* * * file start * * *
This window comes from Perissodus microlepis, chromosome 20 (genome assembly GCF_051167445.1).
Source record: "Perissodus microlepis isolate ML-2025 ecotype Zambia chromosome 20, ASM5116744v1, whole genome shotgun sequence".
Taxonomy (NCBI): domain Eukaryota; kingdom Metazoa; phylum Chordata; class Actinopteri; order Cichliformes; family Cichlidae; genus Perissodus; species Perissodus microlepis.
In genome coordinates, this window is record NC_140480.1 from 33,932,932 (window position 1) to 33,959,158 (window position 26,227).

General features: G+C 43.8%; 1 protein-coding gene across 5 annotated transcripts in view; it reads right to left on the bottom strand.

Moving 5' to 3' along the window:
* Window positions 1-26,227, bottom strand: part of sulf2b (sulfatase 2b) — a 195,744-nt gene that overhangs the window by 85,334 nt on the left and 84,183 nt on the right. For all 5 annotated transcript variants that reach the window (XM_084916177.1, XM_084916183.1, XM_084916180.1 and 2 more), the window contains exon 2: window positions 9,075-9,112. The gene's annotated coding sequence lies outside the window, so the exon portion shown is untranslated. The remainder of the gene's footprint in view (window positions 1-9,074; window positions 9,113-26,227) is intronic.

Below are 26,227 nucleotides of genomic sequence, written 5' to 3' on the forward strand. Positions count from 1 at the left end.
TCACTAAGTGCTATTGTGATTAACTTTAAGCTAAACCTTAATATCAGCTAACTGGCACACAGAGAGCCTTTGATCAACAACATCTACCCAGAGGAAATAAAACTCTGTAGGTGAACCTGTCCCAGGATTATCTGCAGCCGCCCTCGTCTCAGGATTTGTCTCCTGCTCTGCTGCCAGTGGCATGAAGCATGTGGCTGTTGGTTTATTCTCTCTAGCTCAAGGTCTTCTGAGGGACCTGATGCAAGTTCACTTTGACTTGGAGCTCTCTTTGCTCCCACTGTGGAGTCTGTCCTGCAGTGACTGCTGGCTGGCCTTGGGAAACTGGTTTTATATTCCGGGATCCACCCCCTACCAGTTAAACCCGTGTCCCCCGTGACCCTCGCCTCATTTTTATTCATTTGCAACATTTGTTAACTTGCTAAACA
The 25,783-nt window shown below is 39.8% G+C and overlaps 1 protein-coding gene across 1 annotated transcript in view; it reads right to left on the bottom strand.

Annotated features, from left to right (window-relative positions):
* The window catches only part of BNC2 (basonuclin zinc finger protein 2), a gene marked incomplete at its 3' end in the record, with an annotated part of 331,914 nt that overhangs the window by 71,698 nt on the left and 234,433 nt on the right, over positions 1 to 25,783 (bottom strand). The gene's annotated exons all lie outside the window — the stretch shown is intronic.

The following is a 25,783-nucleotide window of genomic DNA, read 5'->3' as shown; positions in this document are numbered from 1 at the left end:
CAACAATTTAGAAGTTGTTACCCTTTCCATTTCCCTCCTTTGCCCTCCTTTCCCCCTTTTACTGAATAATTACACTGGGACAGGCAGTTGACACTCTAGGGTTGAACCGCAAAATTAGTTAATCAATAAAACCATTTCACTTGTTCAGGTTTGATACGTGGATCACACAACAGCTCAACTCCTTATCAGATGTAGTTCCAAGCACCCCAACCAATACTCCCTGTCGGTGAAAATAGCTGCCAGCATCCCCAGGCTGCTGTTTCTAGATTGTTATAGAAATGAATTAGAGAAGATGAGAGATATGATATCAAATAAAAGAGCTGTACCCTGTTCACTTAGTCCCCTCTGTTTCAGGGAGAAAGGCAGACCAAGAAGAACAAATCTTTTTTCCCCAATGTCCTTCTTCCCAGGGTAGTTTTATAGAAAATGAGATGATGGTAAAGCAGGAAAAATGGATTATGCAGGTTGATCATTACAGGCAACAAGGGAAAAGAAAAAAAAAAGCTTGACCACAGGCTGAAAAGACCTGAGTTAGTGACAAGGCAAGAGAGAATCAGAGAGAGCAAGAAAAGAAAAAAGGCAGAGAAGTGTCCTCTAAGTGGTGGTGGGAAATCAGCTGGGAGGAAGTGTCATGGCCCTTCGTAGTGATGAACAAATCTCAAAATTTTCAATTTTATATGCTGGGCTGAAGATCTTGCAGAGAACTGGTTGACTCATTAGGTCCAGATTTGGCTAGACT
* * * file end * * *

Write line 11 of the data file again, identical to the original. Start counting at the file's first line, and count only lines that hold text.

Annotated features, from left to right (window-relative positions):